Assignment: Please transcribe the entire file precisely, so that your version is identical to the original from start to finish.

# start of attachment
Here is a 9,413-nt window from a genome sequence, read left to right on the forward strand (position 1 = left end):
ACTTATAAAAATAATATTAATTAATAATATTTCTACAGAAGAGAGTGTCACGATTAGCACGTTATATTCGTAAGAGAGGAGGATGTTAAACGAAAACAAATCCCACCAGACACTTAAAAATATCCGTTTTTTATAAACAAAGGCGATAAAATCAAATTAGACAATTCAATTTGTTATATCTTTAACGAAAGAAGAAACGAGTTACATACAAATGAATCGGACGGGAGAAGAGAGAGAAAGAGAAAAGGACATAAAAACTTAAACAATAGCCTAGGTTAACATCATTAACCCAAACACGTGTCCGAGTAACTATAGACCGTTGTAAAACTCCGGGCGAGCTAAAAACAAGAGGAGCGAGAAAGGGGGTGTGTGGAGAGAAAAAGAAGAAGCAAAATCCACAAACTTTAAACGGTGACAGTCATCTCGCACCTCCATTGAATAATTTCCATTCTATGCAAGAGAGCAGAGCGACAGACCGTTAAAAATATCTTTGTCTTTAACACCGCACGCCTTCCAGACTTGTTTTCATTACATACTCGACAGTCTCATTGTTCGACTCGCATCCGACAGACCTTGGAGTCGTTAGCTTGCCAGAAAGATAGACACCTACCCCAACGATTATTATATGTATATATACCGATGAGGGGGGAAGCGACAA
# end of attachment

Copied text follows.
Here is a 9,413-nt window from a genome sequence, read left to right on the forward strand (position 1 = left end):
ACTTATAAAAATAATATTAATTAATAATATTTCTACAGAAGAGAGTGTCACGATTAGCACGTTATATTCGTAAGAGAGGAGGATGTTAAACGAAAACAAATCCCACCAGACACTTAAAAATATCCGTTTTTTATAAACAAAGGCGATAAAATCAAATTAGACAATTCAATTTGTTATATCTTTAACGAAAGAAGAAACGAGTTACATACAAATGAATCGGACGGGAGAAGAGAGAGAAAGAGAAAAGGACATAAAAACTTAAACAATAGCCTAGGTTAACATCATTAACCCAAACACGTGTCCGAGTAACTATAGACCGTTGTAAAACTCCGGGCGAGCTAAAAACAAGAGGAGCGAGAAAGGGGGTGTGTGGAGAGAAAAAGAAGAAGCAAAATCCACAAACTTTAAACGGTGACAGTCATCTCGCACCTCCATTGAATAATTTCCATTCTATGCAAGAGAGCAGAGCGACAGACCGTTAAAAATATCTTTGTCTTTAACACCGCACGCCTTCCAGACTTGTTTTCATTACATACTCGACAGTCTCATTGTTCGACTCGCATCCGACAGACCTTGGAGTCGTTAGCTTGCCAGAAAGATAGACACCTACCCCAACGATTATTATATGTATATATACCGATGAGGGGGGAAGCGACAA